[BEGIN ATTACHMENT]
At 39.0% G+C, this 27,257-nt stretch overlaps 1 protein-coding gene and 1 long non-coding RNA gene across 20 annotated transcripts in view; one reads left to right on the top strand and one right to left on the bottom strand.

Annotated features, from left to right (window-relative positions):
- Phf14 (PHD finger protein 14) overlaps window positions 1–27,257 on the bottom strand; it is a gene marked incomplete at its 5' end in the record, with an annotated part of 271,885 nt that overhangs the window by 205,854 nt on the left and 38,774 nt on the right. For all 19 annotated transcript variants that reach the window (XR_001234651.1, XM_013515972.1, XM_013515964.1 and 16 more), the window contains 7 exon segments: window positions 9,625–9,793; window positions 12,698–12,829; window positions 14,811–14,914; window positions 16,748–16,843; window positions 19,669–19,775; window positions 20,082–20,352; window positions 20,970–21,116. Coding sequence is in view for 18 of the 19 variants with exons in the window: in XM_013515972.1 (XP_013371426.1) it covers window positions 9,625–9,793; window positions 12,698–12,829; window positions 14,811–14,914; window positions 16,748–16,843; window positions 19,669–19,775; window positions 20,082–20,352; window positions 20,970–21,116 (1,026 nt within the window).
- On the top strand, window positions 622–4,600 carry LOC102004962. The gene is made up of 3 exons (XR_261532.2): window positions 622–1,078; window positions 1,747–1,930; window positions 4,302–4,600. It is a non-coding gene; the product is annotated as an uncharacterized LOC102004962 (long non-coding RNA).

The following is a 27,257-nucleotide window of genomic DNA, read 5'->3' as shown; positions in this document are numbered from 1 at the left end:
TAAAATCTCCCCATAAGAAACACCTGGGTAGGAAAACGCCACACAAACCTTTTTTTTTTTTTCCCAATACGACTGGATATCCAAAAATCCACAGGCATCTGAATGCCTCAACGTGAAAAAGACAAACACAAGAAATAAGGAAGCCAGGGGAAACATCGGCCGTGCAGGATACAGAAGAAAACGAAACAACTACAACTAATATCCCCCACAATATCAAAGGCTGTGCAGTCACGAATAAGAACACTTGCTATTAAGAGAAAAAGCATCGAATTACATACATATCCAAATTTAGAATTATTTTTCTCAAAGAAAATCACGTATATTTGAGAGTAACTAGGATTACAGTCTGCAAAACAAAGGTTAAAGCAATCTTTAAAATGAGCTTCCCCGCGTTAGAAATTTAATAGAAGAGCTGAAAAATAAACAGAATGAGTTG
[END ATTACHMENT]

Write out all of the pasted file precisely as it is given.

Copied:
At 39.0% G+C, this 27,257-nt stretch overlaps 1 protein-coding gene and 1 long non-coding RNA gene across 20 annotated transcripts in view; one reads left to right on the top strand and one right to left on the bottom strand.

Annotated features, from left to right (window-relative positions):
- Phf14 (PHD finger protein 14) overlaps window positions 1–27,257 on the bottom strand; it is a gene marked incomplete at its 5' end in the record, with an annotated part of 271,885 nt that overhangs the window by 205,854 nt on the left and 38,774 nt on the right. For all 19 annotated transcript variants that reach the window (XR_001234651.1, XM_013515972.1, XM_013515964.1 and 16 more), the window contains 7 exon segments: window positions 9,625–9,793; window positions 12,698–12,829; window positions 14,811–14,914; window positions 16,748–16,843; window positions 19,669–19,775; window positions 20,082–20,352; window positions 20,970–21,116. Coding sequence is in view for 18 of the 19 variants with exons in the window: in XM_013515972.1 (XP_013371426.1) it covers window positions 9,625–9,793; window positions 12,698–12,829; window positions 14,811–14,914; window positions 16,748–16,843; window positions 19,669–19,775; window positions 20,082–20,352; window positions 20,970–21,116 (1,026 nt within the window).
- On the top strand, window positions 622–4,600 carry LOC102004962. The gene is made up of 3 exons (XR_261532.2): window positions 622–1,078; window positions 1,747–1,930; window positions 4,302–4,600. It is a non-coding gene; the product is annotated as an uncharacterized LOC102004962 (long non-coding RNA).

The following is a 27,257-nucleotide window of genomic DNA, read 5'->3' as shown; positions in this document are numbered from 1 at the left end:
TAAAATCTCCCCATAAGAAACACCTGGGTAGGAAAACGCCACACAAACCTTTTTTTTTTTTTCCCAATACGACTGGATATCCAAAAATCCACAGGCATCTGAATGCCTCAACGTGAAAAAGACAAACACAAGAAATAAGGAAGCCAGGGGAAACATCGGCCGTGCAGGATACAGAAGAAAACGAAACAACTACAACTAATATCCCCCACAATATCAAAGGCTGTGCAGTCACGAATAAGAACACTTGCTATTAAGAGAAAAAGCATCGAATTACATACATATCCAAATTTAGAATTATTTTTCTCAAAGAAAATCACGTATATTTGAGAGTAACTAGGATTACAGTCTGCAAAACAAAGGTTAAAGCAATCTTTAAAATGAGCTTCCCCGCGTTAGAAATTTAATAGAAGAGCTGAAAAATAAACAGAATGAGTTG